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Mar 4

Written by: Diana West
Thursday, March 04, 2010 2:50 AM 


How do you say "Reconquista" in Dutch? Anyway, so it begins in Almere, the Netherlands, where Geert Wilders's PVV party looks like the Big Winner in yesterday's munipal elections, also coming in second in The Hague. Best news in a long time.

An only somewhat jaundiced report from the Guardian:

Geert Wilders, the Dutch far-right anti-immigrant maverick, scored big gains in yesterday's local elections in the Netherlands, according to projections last night, indicating he may dominate the political scene in the run-up to the general election in three months.

OK. Let's break it down.

Is Wilders "far-right"? That conjures up visions of state-controlled fascism. What is state-controlled-fascist about a politician such as Wilders who wants to lower taxes, which necessarily reduces the goverrnment power? And what, to take a couple of other Wilders programs, is "far right" about fighting crime and keeping the retirement age at 65? Indeed, what is "far-right" or fascist about Wilders' anti-Islamization program to halt and reverse the creeping totalitarianism of sharia (Islamic law), a religio-fascist program based on mosque-control of public and private life?

Is Wilders "Anti-immigrant"? If immigrants commit crimes, call for jihad or sharia (Islamic law), yes. He also wants to halt Islamic immigration as the only effective means to halt the Islamization process.

A "maverick"? That word had a rough ride in the last US presidential election but yes, Wilders counts as a "maverick" -- along with other such European "mavericks" as Filip Dewinter of Belgium and Oskar Freysinger of Switzerland.

Yesterday's poll, 10 days after the centrist coalition government collapsed, was seen as a gauge of the national mood ahead of the national elections on 9 June.

Wilders last night claimed a big victory, predicting: "We are going to conquer the entire country ... We are going to be the biggest party in the country."

When I first interviewed Geert Wilders in June 2008, he was a party of one.

With almost 400 local authorities being contested, the focus was on only two areas – The Hague and Almere, in the centre of the country – because of the campaign by the anti-Muslim populist to establish his Freedom party in local government for the first time.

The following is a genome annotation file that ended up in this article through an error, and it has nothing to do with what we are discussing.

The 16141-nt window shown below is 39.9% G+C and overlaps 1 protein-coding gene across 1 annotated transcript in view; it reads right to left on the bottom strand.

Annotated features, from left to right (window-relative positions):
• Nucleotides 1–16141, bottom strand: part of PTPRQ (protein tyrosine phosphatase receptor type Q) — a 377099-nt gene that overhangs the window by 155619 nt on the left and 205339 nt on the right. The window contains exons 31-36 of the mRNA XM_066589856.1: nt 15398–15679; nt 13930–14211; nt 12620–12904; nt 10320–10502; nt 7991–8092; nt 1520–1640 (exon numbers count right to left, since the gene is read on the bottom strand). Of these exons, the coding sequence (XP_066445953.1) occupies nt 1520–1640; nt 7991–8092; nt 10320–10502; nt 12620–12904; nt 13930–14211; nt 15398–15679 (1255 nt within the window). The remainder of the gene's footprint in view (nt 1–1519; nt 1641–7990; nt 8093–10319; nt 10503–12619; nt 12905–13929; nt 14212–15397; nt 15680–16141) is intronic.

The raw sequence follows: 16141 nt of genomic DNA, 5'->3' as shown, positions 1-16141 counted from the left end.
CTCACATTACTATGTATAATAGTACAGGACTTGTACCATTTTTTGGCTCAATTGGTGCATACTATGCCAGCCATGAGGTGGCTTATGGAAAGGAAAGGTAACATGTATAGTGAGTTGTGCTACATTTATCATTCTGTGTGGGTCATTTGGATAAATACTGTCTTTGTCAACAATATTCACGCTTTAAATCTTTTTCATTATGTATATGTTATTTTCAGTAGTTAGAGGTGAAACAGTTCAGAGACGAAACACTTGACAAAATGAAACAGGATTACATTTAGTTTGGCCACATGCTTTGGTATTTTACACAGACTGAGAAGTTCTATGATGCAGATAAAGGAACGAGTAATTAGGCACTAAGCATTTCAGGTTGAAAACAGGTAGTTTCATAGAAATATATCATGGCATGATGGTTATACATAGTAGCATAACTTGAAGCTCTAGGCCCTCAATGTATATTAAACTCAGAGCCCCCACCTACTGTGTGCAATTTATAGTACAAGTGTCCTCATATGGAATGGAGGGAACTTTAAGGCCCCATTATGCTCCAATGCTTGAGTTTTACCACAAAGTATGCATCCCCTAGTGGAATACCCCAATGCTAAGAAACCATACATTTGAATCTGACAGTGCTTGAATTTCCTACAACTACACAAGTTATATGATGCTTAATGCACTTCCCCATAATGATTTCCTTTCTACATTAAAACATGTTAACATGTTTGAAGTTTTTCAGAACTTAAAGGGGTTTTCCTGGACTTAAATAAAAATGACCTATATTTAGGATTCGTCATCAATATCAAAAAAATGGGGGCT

According to early results this morning, he won in Almere and came second to the Dutch Labour party in The Hague, the only two places the Freedom Party was running because of a lack of resources and candidates.

Wilders, who likens the Qur'an to Hitler's Mein Kampf --

Gee, so do I -- and so did Winston Churchill

-- and wants Muslim immigrants deported

As mentioned above, yes, if they commit crimes, call for jihad or sharia (Islamic law). He also wants Muslim immigration stopped to prevent the jihad-sharia demographic from increasing

-- is bidding fair to win the general election in June, with the latest opinion polls predicting he might take 27 of the 150 seats in the Netherlands' highly fragmented political scene.

The maverick rightwinger is expected at the House of Lords tomorrow on an invitation from the UK Independence Party for a screening of his incendiary anti-Islamic film, Fitna, after the Home Office barred him from entering Britain last year, a ban that was rescinded.

Fitna is only as "incendiary" as the Koranic war texts and the jihadist speeches and acts that it presents au naturel -- i.e., sans commentary (if you haven't watched it yet, see it here).

Yesterday the civic halls in The Hague and Almere were under heavy security.

In both places and elsewhere scores of men and women turned up to vote wearing headscarves, in protest against Wilders' demand for a tax on Muslim headgear and for the wearing of headscarves to be banned in all public buildings.

While local elections in the Netherlands are usually a subdued affair focused on issues such as cycle paths and rubbish collection, yesterday's poll was dominated by immigration and Afghanistan.

The coalition government of Christian and social democrats fell 10 days ago because the Labour party, the junior partner, refused to extend the presence of 2,000 Dutch troops in Afghanistan who are to be withdrawn from August.

It was the first Nato government to fall because of the war and the collapse looks likely to end the career of Jan Peter Balkenende, the Christian Democrat prime minister who has been in office for eight years.


The Afghan pullout is popular and Labour has risen in the polls as a result. Turnout in The Hague and Almere was several points up on four years ago, suggesting that the Freedom Party would do well.

In Almere, a new town with a population of nearly 200,000 and hardly any immigrants, it was tipped to win.

In The Hague the contest was more even. In European elections last year the Freedom party came second, trouncing Labour in its heartland cities of the western and northern coasts.

Polls predict Wilders could triple his vote at the general election.

Update: More -- and more illuminating -- analysis of "the Wilders momentum" from Paul Belien at the Brussels Journal here.

Another update: Complete (and I mean complete) Dutch election coverage -- including Wilders' victory speech -- at Gates of Vienna.



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